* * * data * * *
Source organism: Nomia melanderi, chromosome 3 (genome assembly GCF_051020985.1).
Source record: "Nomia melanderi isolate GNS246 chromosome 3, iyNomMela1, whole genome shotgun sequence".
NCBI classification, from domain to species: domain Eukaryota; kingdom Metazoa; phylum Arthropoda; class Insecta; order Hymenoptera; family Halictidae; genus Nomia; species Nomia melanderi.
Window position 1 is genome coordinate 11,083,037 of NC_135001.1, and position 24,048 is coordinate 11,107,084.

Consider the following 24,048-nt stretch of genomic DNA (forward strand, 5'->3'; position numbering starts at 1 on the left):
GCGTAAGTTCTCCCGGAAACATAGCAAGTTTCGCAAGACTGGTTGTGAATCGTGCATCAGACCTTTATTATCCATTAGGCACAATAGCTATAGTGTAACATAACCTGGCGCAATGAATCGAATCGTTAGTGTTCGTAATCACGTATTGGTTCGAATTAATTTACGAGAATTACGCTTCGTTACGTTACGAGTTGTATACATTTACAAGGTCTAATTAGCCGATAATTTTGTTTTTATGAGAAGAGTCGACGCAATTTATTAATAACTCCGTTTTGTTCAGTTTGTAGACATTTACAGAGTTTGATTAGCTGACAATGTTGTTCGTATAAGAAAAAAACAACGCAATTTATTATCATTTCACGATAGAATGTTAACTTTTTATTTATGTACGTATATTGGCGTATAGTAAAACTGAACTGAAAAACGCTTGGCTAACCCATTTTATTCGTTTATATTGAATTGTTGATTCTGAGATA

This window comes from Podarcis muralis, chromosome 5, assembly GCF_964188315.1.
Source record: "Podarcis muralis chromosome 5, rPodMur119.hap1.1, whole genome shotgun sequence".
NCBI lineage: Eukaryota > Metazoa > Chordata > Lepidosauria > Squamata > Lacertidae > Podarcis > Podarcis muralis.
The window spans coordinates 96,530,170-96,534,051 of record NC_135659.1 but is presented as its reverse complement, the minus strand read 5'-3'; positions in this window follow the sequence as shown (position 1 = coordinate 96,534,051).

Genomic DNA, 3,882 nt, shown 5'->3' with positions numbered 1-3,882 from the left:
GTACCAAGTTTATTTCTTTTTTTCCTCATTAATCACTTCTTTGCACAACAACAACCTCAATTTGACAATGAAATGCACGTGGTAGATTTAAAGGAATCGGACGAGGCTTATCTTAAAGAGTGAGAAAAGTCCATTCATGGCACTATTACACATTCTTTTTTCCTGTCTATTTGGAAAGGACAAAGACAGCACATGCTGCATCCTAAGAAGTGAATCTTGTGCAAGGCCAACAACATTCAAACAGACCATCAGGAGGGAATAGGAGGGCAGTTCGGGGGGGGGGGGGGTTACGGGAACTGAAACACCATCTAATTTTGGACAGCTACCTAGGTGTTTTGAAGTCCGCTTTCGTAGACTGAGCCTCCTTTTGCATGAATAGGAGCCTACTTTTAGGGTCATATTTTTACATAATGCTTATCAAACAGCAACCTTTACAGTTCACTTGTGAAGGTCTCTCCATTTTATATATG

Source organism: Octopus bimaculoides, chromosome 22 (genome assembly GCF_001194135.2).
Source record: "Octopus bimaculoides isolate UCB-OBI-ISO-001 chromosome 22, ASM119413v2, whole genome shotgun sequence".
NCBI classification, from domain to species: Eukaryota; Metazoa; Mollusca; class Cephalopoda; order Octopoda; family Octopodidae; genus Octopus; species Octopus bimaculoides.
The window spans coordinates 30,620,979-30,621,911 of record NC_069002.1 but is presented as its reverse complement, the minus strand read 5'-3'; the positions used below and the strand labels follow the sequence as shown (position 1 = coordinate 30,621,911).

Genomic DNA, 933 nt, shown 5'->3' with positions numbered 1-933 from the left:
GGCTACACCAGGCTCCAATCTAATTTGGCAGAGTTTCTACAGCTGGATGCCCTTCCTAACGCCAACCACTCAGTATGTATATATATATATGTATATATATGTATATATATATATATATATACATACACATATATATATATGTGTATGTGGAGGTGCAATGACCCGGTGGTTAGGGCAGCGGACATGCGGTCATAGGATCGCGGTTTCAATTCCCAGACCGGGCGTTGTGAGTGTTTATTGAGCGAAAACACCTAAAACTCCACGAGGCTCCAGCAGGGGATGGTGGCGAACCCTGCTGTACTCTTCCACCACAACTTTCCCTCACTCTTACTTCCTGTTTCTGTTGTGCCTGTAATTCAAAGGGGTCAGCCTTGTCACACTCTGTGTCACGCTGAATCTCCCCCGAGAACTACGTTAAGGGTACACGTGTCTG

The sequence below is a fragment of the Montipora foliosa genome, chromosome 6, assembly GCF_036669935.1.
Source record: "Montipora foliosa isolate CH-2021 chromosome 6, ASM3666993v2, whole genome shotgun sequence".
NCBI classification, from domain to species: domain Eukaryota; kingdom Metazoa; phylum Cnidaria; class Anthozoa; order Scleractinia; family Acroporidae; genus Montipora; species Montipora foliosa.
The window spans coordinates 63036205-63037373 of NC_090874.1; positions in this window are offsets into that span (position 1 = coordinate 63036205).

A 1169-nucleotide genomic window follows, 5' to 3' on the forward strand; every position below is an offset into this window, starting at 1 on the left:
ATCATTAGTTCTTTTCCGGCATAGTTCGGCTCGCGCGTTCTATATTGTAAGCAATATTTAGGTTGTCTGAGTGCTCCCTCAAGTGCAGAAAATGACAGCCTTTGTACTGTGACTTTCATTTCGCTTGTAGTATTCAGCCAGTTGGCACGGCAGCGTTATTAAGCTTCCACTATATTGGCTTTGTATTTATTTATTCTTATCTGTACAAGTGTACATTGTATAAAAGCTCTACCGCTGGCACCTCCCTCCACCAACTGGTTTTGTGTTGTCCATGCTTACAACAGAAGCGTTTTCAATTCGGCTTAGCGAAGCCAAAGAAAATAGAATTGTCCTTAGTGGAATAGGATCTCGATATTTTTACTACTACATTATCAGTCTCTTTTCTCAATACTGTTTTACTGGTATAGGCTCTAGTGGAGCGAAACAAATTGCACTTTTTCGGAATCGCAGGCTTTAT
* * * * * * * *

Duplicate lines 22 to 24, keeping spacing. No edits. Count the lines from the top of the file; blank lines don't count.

The window spans coordinates 63036205-63037373 of NC_090874.1; positions in this window are offsets into that span (position 1 = coordinate 63036205).

A 1169-nucleotide genomic window follows, 5' to 3' on the forward strand; every position below is an offset into this window, starting at 1 on the left:
ATCATTAGTTCTTTTCCGGCATAGTTCGGCTCGCGCGTTCTATATTGTAAGCAATATTTAGGTTGTCTGAGTGCTCCCTCAAGTGCAGAAAATGACAGCCTTTGTACTGTGACTTTCATTTCGCTTGTAGTATTCAGCCAGTTGGCACGGCAGCGTTATTAAGCTTCCACTATATTGGCTTTGTATTTATTTATTCTTATCTGTACAAGTGTACATTGTATAAAAGCTCTACCGCTGGCACCTCCCTCCACCAACTGGTTTTGTGTTGTCCATGCTTACAACAGAAGCGTTTTCAATTCGGCTTAGCGAAGCCAAAGAAAATAGAATTGTCCTTAGTGGAATAGGATCTCGATATTTTTACTACTACATTATCAGTCTCTTTTCTCAATACTGTTTTACTGGTATAGGCTCTAGTGGAGCGAAACAAATTGCACTTTTTCGGAATCGCAGGCTTTAT